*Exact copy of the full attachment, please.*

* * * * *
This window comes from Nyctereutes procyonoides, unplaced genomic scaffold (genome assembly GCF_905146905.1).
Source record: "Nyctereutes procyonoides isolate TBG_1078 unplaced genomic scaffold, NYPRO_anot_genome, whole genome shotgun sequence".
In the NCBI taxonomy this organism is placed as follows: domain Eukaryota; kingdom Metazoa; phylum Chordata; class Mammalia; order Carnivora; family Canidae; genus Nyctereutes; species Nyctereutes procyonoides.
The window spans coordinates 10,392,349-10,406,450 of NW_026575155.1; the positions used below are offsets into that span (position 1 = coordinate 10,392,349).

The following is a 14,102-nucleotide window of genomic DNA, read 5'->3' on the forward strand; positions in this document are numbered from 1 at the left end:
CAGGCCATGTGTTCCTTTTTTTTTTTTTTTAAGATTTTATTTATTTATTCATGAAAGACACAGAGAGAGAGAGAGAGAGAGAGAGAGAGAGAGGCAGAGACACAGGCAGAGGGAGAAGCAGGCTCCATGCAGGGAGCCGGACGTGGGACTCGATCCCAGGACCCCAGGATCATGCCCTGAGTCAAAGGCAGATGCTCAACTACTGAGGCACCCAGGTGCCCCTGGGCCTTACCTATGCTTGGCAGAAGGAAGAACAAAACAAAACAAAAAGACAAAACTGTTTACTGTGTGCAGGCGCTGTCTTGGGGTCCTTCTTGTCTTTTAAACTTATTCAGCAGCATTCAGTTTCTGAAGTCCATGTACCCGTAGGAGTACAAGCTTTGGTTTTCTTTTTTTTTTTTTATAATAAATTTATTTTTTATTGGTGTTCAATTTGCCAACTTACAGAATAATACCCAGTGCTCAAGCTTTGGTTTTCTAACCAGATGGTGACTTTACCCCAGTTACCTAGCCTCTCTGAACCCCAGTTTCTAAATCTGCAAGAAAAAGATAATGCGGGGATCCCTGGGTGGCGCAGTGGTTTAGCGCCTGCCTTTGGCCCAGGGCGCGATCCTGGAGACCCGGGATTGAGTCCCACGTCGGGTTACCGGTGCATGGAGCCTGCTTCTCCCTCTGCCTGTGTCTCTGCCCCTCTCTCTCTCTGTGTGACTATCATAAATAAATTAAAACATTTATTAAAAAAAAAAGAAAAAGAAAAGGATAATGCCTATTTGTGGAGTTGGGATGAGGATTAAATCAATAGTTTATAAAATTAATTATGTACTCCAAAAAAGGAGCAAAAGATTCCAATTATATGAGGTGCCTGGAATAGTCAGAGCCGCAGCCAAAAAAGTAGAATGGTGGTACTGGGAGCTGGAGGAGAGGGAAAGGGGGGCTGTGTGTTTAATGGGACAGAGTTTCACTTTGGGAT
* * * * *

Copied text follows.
This window comes from Nyctereutes procyonoides, unplaced genomic scaffold (genome assembly GCF_905146905.1).
Source record: "Nyctereutes procyonoides isolate TBG_1078 unplaced genomic scaffold, NYPRO_anot_genome, whole genome shotgun sequence".
In the NCBI taxonomy this organism is placed as follows: domain Eukaryota; kingdom Metazoa; phylum Chordata; class Mammalia; order Carnivora; family Canidae; genus Nyctereutes; species Nyctereutes procyonoides.
The window spans coordinates 10,392,349-10,406,450 of NW_026575155.1; the positions used below are offsets into that span (position 1 = coordinate 10,392,349).

The following is a 14,102-nucleotide window of genomic DNA, read 5'->3' on the forward strand; positions in this document are numbered from 1 at the left end:
CAGGCCATGTGTTCCTTTTTTTTTTTTTTTAAGATTTTATTTATTTATTCATGAAAGACACAGAGAGAGAGAGAGAGAGAGAGAGAGAGAGAGGCAGAGACACAGGCAGAGGGAGAAGCAGGCTCCATGCAGGGAGCCGGACGTGGGACTCGATCCCAGGACCCCAGGATCATGCCCTGAGTCAAAGGCAGATGCTCAACTACTGAGGCACCCAGGTGCCCCTGGGCCTTACCTATGCTTGGCAGAAGGAAGAACAAAACAAAACAAAAAGACAAAACTGTTTACTGTGTGCAGGCGCTGTCTTGGGGTCCTTCTTGTCTTTTAAACTTATTCAGCAGCATTCAGTTTCTGAAGTCCATGTACCCGTAGGAGTACAAGCTTTGGTTTTCTTTTTTTTTTTTTATAATAAATTTATTTTTTATTGGTGTTCAATTTGCCAACTTACAGAATAATACCCAGTGCTCAAGCTTTGGTTTTCTAACCAGATGGTGACTTTACCCCAGTTACCTAGCCTCTCTGAACCCCAGTTTCTAAATCTGCAAGAAAAAGATAATGCGGGGATCCCTGGGTGGCGCAGTGGTTTAGCGCCTGCCTTTGGCCCAGGGCGCGATCCTGGAGACCCGGGATTGAGTCCCACGTCGGGTTACCGGTGCATGGAGCCTGCTTCTCCCTCTGCCTGTGTCTCTGCCCCTCTCTCTCTCTGTGTGACTATCATAAATAAATTAAAACATTTATTAAAAAAAAAAGAAAAAGAAAAGGATAATGCCTATTTGTGGAGTTGGGATGAGGATTAAATCAATAGTTTATAAAATTAATTATGTACTCCAAAAAAGGAGCAAAAGATTCCAATTATATGAGGTGCCTGGAATAGTCAGAGCCGCAGCCAAAAAAGTAGAATGGTGGTACTGGGAGCTGGAGGAGAGGGAAAGGGGGGCTGTGTGTTTAATGGGACAGAGTTTCACTTTGGGAT